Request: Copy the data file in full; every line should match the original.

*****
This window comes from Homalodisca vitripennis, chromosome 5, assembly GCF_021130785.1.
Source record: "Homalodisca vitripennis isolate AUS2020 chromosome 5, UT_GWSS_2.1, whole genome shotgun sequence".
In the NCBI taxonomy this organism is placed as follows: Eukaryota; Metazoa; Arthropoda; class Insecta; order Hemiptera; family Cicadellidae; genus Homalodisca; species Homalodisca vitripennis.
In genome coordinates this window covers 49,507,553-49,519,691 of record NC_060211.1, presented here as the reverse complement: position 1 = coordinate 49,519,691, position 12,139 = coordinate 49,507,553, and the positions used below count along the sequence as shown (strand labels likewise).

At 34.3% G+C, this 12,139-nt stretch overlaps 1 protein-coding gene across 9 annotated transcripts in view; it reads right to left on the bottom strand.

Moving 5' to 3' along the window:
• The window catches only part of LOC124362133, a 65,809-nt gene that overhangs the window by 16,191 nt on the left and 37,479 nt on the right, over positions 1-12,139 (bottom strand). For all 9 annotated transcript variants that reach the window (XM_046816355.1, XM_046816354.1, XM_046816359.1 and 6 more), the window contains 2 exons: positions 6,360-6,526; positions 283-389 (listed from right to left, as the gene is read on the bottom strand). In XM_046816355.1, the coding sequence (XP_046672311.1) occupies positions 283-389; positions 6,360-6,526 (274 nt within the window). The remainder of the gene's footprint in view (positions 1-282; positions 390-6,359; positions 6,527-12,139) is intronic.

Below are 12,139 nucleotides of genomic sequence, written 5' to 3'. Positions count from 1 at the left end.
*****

This window comes from Homalodisca vitripennis, chromosome 5, assembly GCF_021130785.1.
Source record: "Homalodisca vitripennis isolate AUS2020 chromosome 5, UT_GWSS_2.1, whole genome shotgun sequence".
In the NCBI taxonomy this organism is placed as follows: Eukaryota; Metazoa; Arthropoda; class Insecta; order Hemiptera; family Cicadellidae; genus Homalodisca; species Homalodisca vitripennis.
In genome coordinates this window covers 49,507,553-49,519,691 of record NC_060211.1, presented here as the reverse complement: position 1 = coordinate 49,519,691, position 12,139 = coordinate 49,507,553, and the positions used below count along the sequence as shown (strand labels likewise).

At 34.3% G+C, this 12,139-nt stretch overlaps 1 protein-coding gene across 9 annotated transcripts in view; it reads right to left on the bottom strand.

Moving 5' to 3' along the window:
• The window catches only part of LOC124362133, a 65,809-nt gene that overhangs the window by 16,191 nt on the left and 37,479 nt on the right, over positions 1-12,139 (bottom strand). For all 9 annotated transcript variants that reach the window (XM_046816355.1, XM_046816354.1, XM_046816359.1 and 6 more), the window contains 2 exons: positions 6,360-6,526; positions 283-389 (listed from right to left, as the gene is read on the bottom strand). In XM_046816355.1, the coding sequence (XP_046672311.1) occupies positions 283-389; positions 6,360-6,526 (274 nt within the window). The remainder of the gene's footprint in view (positions 1-282; positions 390-6,359; positions 6,527-12,139) is intronic.

Below are 12,139 nucleotides of genomic sequence, written 5' to 3'. Positions count from 1 at the left end.